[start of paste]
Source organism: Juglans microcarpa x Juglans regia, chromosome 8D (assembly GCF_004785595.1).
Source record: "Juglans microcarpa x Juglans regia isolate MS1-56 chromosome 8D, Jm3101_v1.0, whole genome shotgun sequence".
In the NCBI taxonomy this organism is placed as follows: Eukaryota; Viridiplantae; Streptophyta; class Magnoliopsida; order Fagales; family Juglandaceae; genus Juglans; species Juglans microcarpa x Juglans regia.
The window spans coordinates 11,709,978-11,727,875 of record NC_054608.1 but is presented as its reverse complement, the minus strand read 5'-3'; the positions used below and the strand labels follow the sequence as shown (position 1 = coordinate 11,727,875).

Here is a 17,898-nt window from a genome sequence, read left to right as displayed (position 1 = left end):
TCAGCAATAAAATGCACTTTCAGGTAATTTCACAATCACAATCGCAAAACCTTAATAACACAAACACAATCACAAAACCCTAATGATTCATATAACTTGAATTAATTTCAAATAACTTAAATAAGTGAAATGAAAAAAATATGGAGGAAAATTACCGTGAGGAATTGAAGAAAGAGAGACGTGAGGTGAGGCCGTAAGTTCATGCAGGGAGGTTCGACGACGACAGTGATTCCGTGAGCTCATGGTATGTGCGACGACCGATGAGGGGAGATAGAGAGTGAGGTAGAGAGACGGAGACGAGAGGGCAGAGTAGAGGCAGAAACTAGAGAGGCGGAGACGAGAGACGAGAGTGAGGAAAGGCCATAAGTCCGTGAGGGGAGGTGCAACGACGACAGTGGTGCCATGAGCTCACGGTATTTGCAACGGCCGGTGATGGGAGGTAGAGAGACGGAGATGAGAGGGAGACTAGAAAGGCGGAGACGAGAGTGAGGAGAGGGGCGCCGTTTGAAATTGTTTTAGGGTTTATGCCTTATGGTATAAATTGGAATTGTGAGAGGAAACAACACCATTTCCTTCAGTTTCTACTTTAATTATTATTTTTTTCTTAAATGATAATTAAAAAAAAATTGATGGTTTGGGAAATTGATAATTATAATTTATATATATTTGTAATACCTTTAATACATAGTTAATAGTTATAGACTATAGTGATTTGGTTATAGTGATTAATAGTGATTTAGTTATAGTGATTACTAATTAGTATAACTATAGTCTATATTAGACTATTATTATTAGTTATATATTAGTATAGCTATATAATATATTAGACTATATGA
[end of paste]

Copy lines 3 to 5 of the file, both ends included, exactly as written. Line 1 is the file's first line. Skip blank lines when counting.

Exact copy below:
In the NCBI taxonomy this organism is placed as follows: Eukaryota; Viridiplantae; Streptophyta; class Magnoliopsida; order Fagales; family Juglandaceae; genus Juglans; species Juglans microcarpa x Juglans regia.
The window spans coordinates 11,709,978-11,727,875 of record NC_054608.1 but is presented as its reverse complement, the minus strand read 5'-3'; the positions used below and the strand labels follow the sequence as shown (position 1 = coordinate 11,727,875).

Here is a 17,898-nt window from a genome sequence, read left to right as displayed (position 1 = left end):